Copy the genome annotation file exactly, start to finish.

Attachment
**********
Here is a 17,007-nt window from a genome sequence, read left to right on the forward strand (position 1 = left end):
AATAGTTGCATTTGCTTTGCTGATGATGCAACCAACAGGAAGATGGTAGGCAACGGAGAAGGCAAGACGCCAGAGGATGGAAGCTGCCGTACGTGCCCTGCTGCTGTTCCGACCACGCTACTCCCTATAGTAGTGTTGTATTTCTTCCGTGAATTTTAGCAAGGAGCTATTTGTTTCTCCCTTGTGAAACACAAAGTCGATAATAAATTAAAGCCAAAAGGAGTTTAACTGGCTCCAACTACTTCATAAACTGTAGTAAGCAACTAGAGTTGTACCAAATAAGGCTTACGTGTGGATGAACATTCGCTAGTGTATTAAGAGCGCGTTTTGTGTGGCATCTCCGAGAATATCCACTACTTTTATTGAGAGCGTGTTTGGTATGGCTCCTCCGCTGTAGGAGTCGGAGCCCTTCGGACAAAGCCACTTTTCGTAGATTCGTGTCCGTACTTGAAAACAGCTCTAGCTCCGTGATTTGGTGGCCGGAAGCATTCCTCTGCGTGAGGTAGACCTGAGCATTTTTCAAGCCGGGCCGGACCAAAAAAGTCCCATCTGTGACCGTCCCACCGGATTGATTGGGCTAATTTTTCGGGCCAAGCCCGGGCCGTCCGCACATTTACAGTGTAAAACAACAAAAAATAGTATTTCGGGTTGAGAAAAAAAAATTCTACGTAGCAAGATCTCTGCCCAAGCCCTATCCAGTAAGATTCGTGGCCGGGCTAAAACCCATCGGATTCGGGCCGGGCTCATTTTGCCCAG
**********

Here is a 17,007-nt window from a genome sequence, read left to right on the forward strand (position 1 = left end):
AATAGTTGCATTTGCTTTGCTGATGATGCAACCAACAGGAAGATGGTAGGCAACGGAGAAGGCAAGACGCCAGAGGATGGAAGCTGCCGTACGTGCCCTGCTGCTGTTCCGACCACGCTACTCCCTATAGTAGTGTTGTATTTCTTCCGTGAATTTTAGCAAGGAGCTATTTGTTTCTCCCTTGTGAAACACAAAGTCGATAATAAATTAAAGCCAAAAGGAGTTTAACTGGCTCCAACTACTTCATAAACTGTAGTAAGCAACTAGAGTTGTACCAAATAAGGCTTACGTGTGGATGAACATTCGCTAGTGTATTAAGAGCGCGTTTTGTGTGGCATCTCCGAGAATATCCACTACTTTTATTGAGAGCGTGTTTGGTATGGCTCCTCCGCTGTAGGAGTCGGAGCCCTTCGGACAAAGCCACTTTTCGTAGATTCGTGTCCGTACTTGAAAACAGCTCTAGCTCCGTGATTTGGTGGCCGGAAGCATTCCTCTGCGTGAGGTAGACCTGAGCATTTTTCAAGCCGGGCCGGACCAAAAAAGTCCCATCTGTGACCGTCCCACCGGATTGATTGGGCTAATTTTTCGGGCCAAGCCCGGGCCGTCCGCACATTTACAGTGTAAAACAACAAAAAATAGTATTTCGGGTTGAGAAAAAAAAATTCTACGTAGCAAGATCTCTGCCCAAGCCCTATCCAGTAAGATTCGTGGCCGGGCTAAAACCCATCGGATTCGGGCCGGGCTCATTTTGCCCAG